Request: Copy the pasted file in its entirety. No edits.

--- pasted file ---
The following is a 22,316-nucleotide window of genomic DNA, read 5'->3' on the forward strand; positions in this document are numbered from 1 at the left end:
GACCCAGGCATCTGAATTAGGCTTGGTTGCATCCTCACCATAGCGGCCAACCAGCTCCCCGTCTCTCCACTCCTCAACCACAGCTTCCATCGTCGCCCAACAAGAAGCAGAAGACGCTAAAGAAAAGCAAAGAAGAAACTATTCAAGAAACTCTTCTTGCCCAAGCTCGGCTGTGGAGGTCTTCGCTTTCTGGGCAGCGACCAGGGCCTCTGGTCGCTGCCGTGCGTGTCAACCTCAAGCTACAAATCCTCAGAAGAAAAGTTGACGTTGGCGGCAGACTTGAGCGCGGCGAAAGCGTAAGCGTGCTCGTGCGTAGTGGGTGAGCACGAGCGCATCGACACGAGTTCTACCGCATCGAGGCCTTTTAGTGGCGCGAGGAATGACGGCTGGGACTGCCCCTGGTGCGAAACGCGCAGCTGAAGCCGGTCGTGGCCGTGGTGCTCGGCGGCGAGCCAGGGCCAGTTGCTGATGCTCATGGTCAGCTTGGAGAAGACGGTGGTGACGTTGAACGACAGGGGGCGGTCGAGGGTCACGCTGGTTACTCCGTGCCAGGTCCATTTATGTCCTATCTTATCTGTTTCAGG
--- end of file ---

The following is a 22,316-nucleotide window of genomic DNA, read 5'->3' on the forward strand; positions in this document are numbered from 1 at the left end:
GACCCAGGCATCTGAATTAGGCTTGGTTGCATCCTCACCATAGCGGCCAACCAGCTCCCCGTCTCTCCACTCCTCAACCACAGCTTCCATCGTCGCCCAACAAGAAGCAGAAGACGCTAAAGAAAAGCAAAGAAGAAACTATTCAAGAAACTCTTCTTGCCCAAGCTCGGCTGTGGAGGTCTTCGCTTTCTGGGCAGCGACCAGGGCCTCTGGTCGCTGCCGTGCGTGTCAACCTCAAGCTACAAATCCTCAGAAGAAAAGTTGACGTTGGCGGCAGACTTGAGCGCGGCGAAAGCGTAAGCGTGCTCGTGCGTAGTGGGTGAGCACGAGCGCATCGACACGAGTTCTACCGCATCGAGGCCTTTTAGTGGCGCGAGGAATGACGGCTGGGACTGCCCCTGGTGCGAAACGCGCAGCTGAAGCCGGTCGTGGCCGTGGTGCTCGGCGGCGAGCCAGGGCCAGTTGCTGATGCTCATGGTCAGCTTGGAGAAGACGGTGGTGACGTTGAACGACAGGGGGCGGTCGAGGGTCACGCTGGTTACTCCGTGCCAGGTCCATTTATGTCCTATCTTATCTGTTTCAGG